Individual and population based VEGF-endothelial cell processing is modulated by extracellular matrix stiffness
Derricks, Kelsey Elena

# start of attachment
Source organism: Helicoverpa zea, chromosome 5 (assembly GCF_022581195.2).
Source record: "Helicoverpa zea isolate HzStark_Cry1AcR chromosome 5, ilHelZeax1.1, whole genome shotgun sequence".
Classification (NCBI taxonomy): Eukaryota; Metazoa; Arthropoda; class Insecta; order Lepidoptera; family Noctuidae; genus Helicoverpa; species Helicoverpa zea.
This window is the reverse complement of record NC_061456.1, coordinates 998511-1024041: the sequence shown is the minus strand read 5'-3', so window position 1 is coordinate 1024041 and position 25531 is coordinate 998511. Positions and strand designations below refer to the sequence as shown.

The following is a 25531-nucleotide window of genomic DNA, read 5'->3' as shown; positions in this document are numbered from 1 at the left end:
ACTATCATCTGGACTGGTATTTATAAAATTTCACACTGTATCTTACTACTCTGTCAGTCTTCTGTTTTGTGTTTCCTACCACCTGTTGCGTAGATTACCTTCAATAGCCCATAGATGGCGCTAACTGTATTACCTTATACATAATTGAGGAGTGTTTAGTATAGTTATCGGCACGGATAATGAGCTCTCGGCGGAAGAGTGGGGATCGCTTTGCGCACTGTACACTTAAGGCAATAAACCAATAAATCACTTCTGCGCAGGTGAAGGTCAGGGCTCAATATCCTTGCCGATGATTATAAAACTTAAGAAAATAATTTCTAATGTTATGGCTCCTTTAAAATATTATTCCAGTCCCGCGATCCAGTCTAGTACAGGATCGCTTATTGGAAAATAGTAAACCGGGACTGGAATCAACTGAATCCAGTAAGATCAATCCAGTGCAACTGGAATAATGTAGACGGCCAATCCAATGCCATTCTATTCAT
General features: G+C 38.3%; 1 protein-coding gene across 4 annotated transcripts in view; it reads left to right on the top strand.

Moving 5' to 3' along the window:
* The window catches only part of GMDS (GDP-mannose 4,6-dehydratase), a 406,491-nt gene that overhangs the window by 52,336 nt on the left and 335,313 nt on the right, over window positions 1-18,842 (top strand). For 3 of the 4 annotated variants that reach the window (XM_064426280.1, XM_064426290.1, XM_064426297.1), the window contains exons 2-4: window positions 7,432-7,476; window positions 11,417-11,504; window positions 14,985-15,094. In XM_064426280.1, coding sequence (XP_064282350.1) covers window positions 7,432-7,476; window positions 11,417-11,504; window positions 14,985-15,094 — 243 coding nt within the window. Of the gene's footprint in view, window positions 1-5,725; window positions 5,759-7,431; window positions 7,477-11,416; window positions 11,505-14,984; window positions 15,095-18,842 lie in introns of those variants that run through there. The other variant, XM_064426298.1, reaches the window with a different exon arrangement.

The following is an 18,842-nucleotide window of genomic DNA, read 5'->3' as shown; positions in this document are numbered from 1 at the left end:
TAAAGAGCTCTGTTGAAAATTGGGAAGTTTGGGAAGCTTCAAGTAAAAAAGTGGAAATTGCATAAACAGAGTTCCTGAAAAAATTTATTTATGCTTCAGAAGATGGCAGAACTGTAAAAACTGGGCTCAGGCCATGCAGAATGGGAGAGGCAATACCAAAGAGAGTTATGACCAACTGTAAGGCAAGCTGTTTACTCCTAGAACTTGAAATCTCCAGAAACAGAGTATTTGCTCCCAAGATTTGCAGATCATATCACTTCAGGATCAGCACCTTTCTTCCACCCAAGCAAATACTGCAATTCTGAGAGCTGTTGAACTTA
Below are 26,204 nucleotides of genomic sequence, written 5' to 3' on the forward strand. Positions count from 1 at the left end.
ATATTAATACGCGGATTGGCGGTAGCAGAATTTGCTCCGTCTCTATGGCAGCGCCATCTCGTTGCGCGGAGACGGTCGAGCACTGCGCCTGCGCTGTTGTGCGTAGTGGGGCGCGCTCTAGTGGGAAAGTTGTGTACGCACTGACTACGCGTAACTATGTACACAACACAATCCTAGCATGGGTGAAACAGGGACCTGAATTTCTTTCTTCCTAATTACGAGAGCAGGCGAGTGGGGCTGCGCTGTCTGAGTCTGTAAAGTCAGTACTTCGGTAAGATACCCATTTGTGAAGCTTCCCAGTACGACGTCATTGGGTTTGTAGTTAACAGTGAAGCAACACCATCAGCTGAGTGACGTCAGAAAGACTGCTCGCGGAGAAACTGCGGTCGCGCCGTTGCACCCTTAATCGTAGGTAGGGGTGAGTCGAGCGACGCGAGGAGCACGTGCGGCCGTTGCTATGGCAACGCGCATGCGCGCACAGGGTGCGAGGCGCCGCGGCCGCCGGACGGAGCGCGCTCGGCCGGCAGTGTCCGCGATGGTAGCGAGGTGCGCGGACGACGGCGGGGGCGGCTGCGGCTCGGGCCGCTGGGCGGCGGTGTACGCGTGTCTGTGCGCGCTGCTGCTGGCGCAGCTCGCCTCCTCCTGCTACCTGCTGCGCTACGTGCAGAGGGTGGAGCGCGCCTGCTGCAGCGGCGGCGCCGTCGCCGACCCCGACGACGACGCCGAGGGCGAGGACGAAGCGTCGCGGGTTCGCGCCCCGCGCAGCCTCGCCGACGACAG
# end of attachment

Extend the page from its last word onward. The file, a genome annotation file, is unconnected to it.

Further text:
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Vascular endothelial growth factor (VEGF) is required for the development, growth and survival of blood vessels. Endothelial cell behavior is altered by cell substrate stiffness, suggesting that VEGF activity might also be influenced by cell-substrate mechanics. We studied VEGF binding, internalization, and signaling as a function of substrate stiffness using endothelial cells cultured on fibronectin (fn) linked polyacrylamide gels. Individual cell analysis of VEGF-induced calcium fluxes in endothelial cells on various stiffness extracellular matrices (ECM) revealed heterogeneity in our cell population that would have been lost using population based averaging. Cluster analysis of individual cells identified two key groups of reacting cells- a minor fraction of highly reactive cells and the bulk of the cells with minimal activation. At subsaturating VEGF doses, highly active cells were phenotypically smaller and thinner than the bulk population. Overall, cells on our softest substrates (4 kPa) were most sensitive to VEGF. To better understand the mechanisms underlying the changes in VEGF signaling due to stiffness, we explored how matrix binding of VEGF and tethering of cells to the matrix modulates VEGF processing. VEGF-ECM binding was enhanced with heparin pre-treatment, which exposed a cryptic VEGF binding site in the fn ECM. Cell produced ECM on the softest substrates were least responsive to heparin, but the cells internalized more VEGF and showed enhanced VEGF signaling compared to cells on all other substrates. Inhibiting VEGF-matrix binding with sucrose octasulfate decreased cell-internalization of VEGF in all conditions. β1 integrin, which connects cells to fn, modulated VEGF uptake in a stiffness dependent fashion. β1 protein levels were consistent with stiffness, yet cells on hard surfaces showed greater decreases in VEGF internalization than cells on softer matrices after β1 inhibition. Stiff matrices facilitate the unfolding of fn, which may reduce the binding capacity of β1 integrin. Thus a greater proportion of activated β1 integrin may be sensitive to inhibition in the stiff condition as compared to the soft. Ultimately, through analysis of individual and population-based VEGF-cell responses to stiffness, this study provides insight into how signaling dynamics, cell heterogeneity, and microenvironment influence tissue regeneration and response to injury and disease.
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